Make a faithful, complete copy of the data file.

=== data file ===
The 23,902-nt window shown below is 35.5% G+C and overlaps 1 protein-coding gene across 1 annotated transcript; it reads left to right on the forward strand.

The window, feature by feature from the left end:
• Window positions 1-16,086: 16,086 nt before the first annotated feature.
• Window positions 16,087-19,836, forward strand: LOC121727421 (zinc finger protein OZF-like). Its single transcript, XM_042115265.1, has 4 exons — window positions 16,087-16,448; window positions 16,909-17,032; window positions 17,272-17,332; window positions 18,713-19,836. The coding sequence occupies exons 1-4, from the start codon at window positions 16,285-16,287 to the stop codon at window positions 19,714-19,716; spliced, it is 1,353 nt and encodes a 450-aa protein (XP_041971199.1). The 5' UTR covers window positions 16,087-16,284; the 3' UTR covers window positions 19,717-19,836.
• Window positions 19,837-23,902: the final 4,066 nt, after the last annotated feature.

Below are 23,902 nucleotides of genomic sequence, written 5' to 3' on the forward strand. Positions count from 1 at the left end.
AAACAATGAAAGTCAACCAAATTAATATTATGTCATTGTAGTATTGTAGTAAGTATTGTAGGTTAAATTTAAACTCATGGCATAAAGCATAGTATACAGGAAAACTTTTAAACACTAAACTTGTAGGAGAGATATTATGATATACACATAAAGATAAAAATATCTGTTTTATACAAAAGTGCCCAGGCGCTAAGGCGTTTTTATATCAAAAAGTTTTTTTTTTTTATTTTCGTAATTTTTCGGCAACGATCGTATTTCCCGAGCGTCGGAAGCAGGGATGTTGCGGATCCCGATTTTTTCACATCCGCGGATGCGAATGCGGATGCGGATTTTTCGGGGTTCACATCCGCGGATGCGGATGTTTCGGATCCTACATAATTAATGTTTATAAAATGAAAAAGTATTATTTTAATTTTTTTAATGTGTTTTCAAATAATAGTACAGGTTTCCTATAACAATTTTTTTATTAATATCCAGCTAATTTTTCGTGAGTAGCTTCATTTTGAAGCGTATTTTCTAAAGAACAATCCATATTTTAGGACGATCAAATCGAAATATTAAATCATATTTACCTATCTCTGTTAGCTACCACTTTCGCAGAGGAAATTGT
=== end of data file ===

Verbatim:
The 23,902-nt window shown below is 35.5% G+C and overlaps 1 protein-coding gene across 1 annotated transcript; it reads left to right on the forward strand.

The window, feature by feature from the left end:
• Window positions 1-16,086: 16,086 nt before the first annotated feature.
• Window positions 16,087-19,836, forward strand: LOC121727421 (zinc finger protein OZF-like). Its single transcript, XM_042115265.1, has 4 exons — window positions 16,087-16,448; window positions 16,909-17,032; window positions 17,272-17,332; window positions 18,713-19,836. The coding sequence occupies exons 1-4, from the start codon at window positions 16,285-16,287 to the stop codon at window positions 19,714-19,716; spliced, it is 1,353 nt and encodes a 450-aa protein (XP_041971199.1). The 5' UTR covers window positions 16,087-16,284; the 3' UTR covers window positions 19,717-19,836.
• Window positions 19,837-23,902: the final 4,066 nt, after the last annotated feature.

Below are 23,902 nucleotides of genomic sequence, written 5' to 3' on the forward strand. Positions count from 1 at the left end.
AAACAATGAAAGTCAACCAAATTAATATTATGTCATTGTAGTATTGTAGTAAGTATTGTAGGTTAAATTTAAACTCATGGCATAAAGCATAGTATACAGGAAAACTTTTAAACACTAAACTTGTAGGAGAGATATTATGATATACACATAAAGATAAAAATATCTGTTTTATACAAAAGTGCCCAGGCGCTAAGGCGTTTTTATATCAAAAAGTTTTTTTTTTTTATTTTCGTAATTTTTCGGCAACGATCGTATTTCCCGAGCGTCGGAAGCAGGGATGTTGCGGATCCCGATTTTTTCACATCCGCGGATGCGAATGCGGATGCGGATTTTTCGGGGTTCACATCCGCGGATGCGGATGTTTCGGATCCTACATAATTAATGTTTATAAAATGAAAAAGTATTATTTTAATTTTTTTAATGTGTTTTCAAATAATAGTACAGGTTTCCTATAACAATTTTTTTATTAATATCCAGCTAATTTTTCGTGAGTAGCTTCATTTTGAAGCGTATTTTCTAAAGAACAATCCATATTTTAGGACGATCAAATCGAAATATTAAATCATATTTACCTATCTCTGTTAGCTACCACTTTCGCAGAGGAAATTGT